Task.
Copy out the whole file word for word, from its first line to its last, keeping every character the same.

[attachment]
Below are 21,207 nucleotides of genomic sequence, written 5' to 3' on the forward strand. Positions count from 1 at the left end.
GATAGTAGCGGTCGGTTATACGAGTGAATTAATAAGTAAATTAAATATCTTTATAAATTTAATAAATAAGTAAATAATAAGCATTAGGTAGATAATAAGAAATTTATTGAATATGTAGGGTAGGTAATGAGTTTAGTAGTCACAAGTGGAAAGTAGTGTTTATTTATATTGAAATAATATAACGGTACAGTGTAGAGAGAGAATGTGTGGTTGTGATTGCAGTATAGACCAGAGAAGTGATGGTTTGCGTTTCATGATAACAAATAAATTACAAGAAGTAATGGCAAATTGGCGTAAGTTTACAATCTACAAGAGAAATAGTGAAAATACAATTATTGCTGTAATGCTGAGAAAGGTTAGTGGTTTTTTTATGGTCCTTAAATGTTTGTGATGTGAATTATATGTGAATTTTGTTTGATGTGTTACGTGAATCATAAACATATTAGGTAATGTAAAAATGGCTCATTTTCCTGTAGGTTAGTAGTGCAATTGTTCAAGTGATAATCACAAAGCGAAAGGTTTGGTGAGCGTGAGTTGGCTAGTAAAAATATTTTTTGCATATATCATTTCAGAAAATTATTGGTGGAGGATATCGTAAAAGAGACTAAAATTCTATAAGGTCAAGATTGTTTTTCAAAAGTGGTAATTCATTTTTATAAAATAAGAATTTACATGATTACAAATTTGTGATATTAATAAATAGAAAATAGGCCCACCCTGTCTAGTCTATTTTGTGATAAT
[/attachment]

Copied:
Below are 21,207 nucleotides of genomic sequence, written 5' to 3' on the forward strand. Positions count from 1 at the left end.
GATAGTAGCGGTCGGTTATACGAGTGAATTAATAAGTAAATTAAATATCTTTATAAATTTAATAAATAAGTAAATAATAAGCATTAGGTAGATAATAAGAAATTTATTGAATATGTAGGGTAGGTAATGAGTTTAGTAGTCACAAGTGGAAAGTAGTGTTTATTTATATTGAAATAATATAACGGTACAGTGTAGAGAGAGAATGTGTGGTTGTGATTGCAGTATAGACCAGAGAAGTGATGGTTTGCGTTTCATGATAACAAATAAATTACAAGAAGTAATGGCAAATTGGCGTAAGTTTACAATCTACAAGAGAAATAGTGAAAATACAATTATTGCTGTAATGCTGAGAAAGGTTAGTGGTTTTTTTATGGTCCTTAAATGTTTGTGATGTGAATTATATGTGAATTTTGTTTGATGTGTTACGTGAATCATAAACATATTAGGTAATGTAAAAATGGCTCATTTTCCTGTAGGTTAGTAGTGCAATTGTTCAAGTGATAATCACAAAGCGAAAGGTTTGGTGAGCGTGAGTTGGCTAGTAAAAATATTTTTTGCATATATCATTTCAGAAAATTATTGGTGGAGGATATCGTAAAAGAGACTAAAATTCTATAAGGTCAAGATTGTTTTTCAAAAGTGGTAATTCATTTTTATAAAATAAGAATTTACATGATTACAAATTTGTGATATTAATAAATAGAAAATAGGCCCACCCTGTCTAGTCTATTTTGTGATAAT